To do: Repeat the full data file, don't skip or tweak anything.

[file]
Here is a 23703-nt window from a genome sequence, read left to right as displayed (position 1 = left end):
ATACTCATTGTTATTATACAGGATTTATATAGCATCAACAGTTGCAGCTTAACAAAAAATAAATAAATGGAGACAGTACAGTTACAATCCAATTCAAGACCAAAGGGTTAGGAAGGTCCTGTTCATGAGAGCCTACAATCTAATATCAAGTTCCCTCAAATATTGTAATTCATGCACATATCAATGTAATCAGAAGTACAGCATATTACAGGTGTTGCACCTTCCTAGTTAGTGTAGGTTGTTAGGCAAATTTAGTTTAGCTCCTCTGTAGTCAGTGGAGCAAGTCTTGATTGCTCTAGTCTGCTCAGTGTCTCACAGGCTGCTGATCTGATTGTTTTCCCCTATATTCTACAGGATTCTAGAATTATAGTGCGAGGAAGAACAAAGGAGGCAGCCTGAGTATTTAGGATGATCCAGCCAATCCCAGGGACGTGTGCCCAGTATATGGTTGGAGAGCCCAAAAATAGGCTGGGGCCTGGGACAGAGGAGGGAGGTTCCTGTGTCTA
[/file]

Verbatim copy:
Here is a 23703-nt window from a genome sequence, read left to right as displayed (position 1 = left end):
ATACTCATTGTTATTATACAGGATTTATATAGCATCAACAGTTGCAGCTTAACAAAAAATAAATAAATGGAGACAGTACAGTTACAATCCAATTCAAGACCAAAGGGTTAGGAAGGTCCTGTTCATGAGAGCCTACAATCTAATATCAAGTTCCCTCAAATATTGTAATTCATGCACATATCAATGTAATCAGAAGTACAGCATATTACAGGTGTTGCACCTTCCTAGTTAGTGTAGGTTGTTAGGCAAATTTAGTTTAGCTCCTCTGTAGTCAGTGGAGCAAGTCTTGATTGCTCTAGTCTGCTCAGTGTCTCACAGGCTGCTGATCTGATTGTTTTCCCCTATATTCTACAGGATTCTAGAATTATAGTGCGAGGAAGAACAAAGGAGGCAGCCTGAGTATTTAGGATGATCCAGCCAATCCCAGGGACGTGTGCCCAGTATATGGTTGGAGAGCCCAAAAATAGGCTGGGGCCTGGGACAGAGGAGGGAGGTTCCTGTGTCTA